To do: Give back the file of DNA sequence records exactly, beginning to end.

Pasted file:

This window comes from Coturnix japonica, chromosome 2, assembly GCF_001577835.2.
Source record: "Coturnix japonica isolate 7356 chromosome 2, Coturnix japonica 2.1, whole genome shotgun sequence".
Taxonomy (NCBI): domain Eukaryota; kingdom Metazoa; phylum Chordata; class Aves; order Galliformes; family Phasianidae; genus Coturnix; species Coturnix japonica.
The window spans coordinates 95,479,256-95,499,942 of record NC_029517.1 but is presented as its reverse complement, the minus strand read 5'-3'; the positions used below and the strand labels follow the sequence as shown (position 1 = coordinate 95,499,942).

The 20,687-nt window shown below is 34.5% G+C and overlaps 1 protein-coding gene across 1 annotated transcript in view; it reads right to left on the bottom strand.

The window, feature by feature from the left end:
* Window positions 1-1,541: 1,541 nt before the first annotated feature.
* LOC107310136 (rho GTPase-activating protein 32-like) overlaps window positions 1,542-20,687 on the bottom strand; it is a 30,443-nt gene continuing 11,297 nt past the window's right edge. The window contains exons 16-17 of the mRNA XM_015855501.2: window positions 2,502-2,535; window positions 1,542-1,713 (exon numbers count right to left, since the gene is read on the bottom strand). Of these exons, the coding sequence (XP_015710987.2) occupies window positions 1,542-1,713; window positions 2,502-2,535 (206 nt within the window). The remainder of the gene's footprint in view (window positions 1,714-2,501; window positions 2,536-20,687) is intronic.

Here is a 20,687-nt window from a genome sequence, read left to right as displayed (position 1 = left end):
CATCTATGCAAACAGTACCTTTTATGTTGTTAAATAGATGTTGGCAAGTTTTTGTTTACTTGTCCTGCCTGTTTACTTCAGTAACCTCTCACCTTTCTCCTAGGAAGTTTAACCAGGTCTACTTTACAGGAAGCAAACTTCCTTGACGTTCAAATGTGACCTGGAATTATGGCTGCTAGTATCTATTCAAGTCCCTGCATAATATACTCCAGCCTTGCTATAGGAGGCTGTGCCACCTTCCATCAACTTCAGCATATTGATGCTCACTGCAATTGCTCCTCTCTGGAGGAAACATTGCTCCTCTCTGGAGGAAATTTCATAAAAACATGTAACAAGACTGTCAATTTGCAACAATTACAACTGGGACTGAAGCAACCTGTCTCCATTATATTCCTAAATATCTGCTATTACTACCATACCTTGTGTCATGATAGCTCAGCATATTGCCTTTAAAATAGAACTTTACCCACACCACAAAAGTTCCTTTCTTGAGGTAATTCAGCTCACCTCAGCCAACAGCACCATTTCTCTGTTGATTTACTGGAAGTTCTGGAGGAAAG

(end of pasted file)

This window comes from Coturnix japonica, chromosome 2, assembly GCF_001577835.2.
Source record: "Coturnix japonica isolate 7356 chromosome 2, Coturnix japonica 2.1, whole genome shotgun sequence".
Taxonomy (NCBI): domain Eukaryota; kingdom Metazoa; phylum Chordata; class Aves; order Galliformes; family Phasianidae; genus Coturnix; species Coturnix japonica.
The window spans coordinates 95,479,256-95,499,942 of record NC_029517.1 but is presented as its reverse complement, the minus strand read 5'-3'; the positions used below and the strand labels follow the sequence as shown (position 1 = coordinate 95,499,942).

The 20,687-nt window shown below is 34.5% G+C and overlaps 1 protein-coding gene across 1 annotated transcript in view; it reads right to left on the bottom strand.

The window, feature by feature from the left end:
* Window positions 1-1,541: 1,541 nt before the first annotated feature.
* LOC107310136 (rho GTPase-activating protein 32-like) overlaps window positions 1,542-20,687 on the bottom strand; it is a 30,443-nt gene continuing 11,297 nt past the window's right edge. The window contains exons 16-17 of the mRNA XM_015855501.2: window positions 2,502-2,535; window positions 1,542-1,713 (exon numbers count right to left, since the gene is read on the bottom strand). Of these exons, the coding sequence (XP_015710987.2) occupies window positions 1,542-1,713; window positions 2,502-2,535 (206 nt within the window). The remainder of the gene's footprint in view (window positions 1,714-2,501; window positions 2,536-20,687) is intronic.

Here is a 20,687-nt window from a genome sequence, read left to right as displayed (position 1 = left end):
CATCTATGCAAACAGTACCTTTTATGTTGTTAAATAGATGTTGGCAAGTTTTTGTTTACTTGTCCTGCCTGTTTACTTCAGTAACCTCTCACCTTTCTCCTAGGAAGTTTAACCAGGTCTACTTTACAGGAAGCAAACTTCCTTGACGTTCAAATGTGACCTGGAATTATGGCTGCTAGTATCTATTCAAGTCCCTGCATAATATACTCCAGCCTTGCTATAGGAGGCTGTGCCACCTTCCATCAACTTCAGCATATTGATGCTCACTGCAATTGCTCCTCTCTGGAGGAAACATTGCTCCTCTCTGGAGGAAATTTCATAAAAACATGTAACAAGACTGTCAATTTGCAACAATTACAACTGGGACTGAAGCAACCTGTCTCCATTATATTCCTAAATATCTGCTATTACTACCATACCTTGTGTCATGATAGCTCAGCATATTGCCTTTAAAATAGAACTTTACCCACACCACAAAAGTTCCTTTCTTGAGGTAATTCAGCTCACCTCAGCCAACAGCACCATTTCTCTGTTGATTTACTGGAAGTTCTGGAGGAAAG